7. Most places accept payment by card, but bring cash if you want to visit the markets

I personally didn’t bring any cash with me, cause typical me I never think of it but I was completely fine. All of the restaurants we visited accepted card, as well as all of the shops and cafes. If you want to visit the markets, I would recommend bringing cash incase they don’t accept card, but the stalls I visited all accepted card. If you are planning on taking pubs transit such as a bus or the metro, you can purchase you ticket with card as well. If you do want to bring cash, be prepared that they have their own currency but they accept euros. 

8. There are streets for pedestrians, cyclists, and cars

This may seem obvious, but it is not the same as having a cyclist lane and a sidewalk next to the roads, as in other popular cities. The roads here are typically farther away from the pedestrians and cyclists; the cyclist/pedestrian street also does not always l.ook like a sidewalk, and may look like a two lane road where one lane is for pedestrians and the other is for cyclists. Watch out on Stroget street (the main shopping street & on elf the longest pedestrian streets in Europe) as it gets quite crowded and cyclists can go pretty fast haha.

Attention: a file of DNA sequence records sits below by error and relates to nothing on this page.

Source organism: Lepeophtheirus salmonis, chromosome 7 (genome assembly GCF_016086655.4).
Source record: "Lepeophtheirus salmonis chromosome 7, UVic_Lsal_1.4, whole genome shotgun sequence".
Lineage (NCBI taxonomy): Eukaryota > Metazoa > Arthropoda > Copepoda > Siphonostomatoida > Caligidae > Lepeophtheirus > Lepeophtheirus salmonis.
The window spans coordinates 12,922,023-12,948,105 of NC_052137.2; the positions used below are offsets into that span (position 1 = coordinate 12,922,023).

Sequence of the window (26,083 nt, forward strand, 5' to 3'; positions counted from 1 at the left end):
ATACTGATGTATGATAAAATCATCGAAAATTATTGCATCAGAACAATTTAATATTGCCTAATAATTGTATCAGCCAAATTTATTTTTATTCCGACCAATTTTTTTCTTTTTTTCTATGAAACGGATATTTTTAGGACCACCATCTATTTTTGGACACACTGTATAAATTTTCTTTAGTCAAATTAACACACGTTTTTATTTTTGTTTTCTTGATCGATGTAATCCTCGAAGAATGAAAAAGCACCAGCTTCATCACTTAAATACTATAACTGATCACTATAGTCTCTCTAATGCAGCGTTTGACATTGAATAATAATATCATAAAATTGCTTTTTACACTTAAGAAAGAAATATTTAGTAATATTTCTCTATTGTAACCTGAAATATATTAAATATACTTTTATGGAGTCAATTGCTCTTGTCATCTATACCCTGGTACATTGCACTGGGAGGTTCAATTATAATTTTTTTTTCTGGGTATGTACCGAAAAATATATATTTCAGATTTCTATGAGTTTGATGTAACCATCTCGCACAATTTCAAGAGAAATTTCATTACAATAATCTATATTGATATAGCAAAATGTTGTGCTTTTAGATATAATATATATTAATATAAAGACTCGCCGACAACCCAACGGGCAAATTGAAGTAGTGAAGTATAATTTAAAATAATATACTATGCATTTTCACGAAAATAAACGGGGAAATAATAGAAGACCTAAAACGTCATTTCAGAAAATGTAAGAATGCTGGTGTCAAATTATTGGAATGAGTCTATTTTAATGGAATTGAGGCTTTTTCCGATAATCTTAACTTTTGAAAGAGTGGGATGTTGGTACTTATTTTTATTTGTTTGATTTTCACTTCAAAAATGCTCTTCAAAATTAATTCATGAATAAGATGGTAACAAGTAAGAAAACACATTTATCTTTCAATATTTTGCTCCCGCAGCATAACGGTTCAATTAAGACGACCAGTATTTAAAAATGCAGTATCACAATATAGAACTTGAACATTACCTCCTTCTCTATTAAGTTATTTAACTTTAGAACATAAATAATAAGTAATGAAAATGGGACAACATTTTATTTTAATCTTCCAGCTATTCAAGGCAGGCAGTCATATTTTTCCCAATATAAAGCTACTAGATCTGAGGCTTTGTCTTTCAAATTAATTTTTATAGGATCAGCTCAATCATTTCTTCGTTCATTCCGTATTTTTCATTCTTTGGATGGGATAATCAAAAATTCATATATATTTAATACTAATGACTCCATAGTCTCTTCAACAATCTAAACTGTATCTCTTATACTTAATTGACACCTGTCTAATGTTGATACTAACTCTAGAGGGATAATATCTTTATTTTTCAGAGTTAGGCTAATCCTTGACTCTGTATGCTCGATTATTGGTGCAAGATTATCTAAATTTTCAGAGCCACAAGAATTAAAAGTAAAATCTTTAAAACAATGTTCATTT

9. Tivoli gardens amusement park, Walt Disney visited 

if you like amusement parks, Tivoli gardens is a must! They have a mix of chill rides and really intense fast roller coasters. They also have tons of food stalls, games, and market type shops you can get souvenirs. It is also famous because Walt Disney used to visit. I would recommend visiting in the late afternoon, so that you can stay for evening & night; this is because the lights are absolutely gorgeous and worth a visit to see just themselves. that being said, even if you don’t like amusement parks, there is still so much to do! When I visited we didn’t go on any rides (we wen tin December for the Christmas lights) and it was stunning! 

10. 3 days is enough 

As I mentioned before, Copenhagen is not that big, but this makes it perfect for a weekend getaway! You really don’t need that much time here, and can easily see the whole city in two days. I would recommend visiting for three days so that you give yourself travel buffer time, and s that you have extra time to just chill. Although it is small, there is more than enough to do and see and that makes it that much cozier.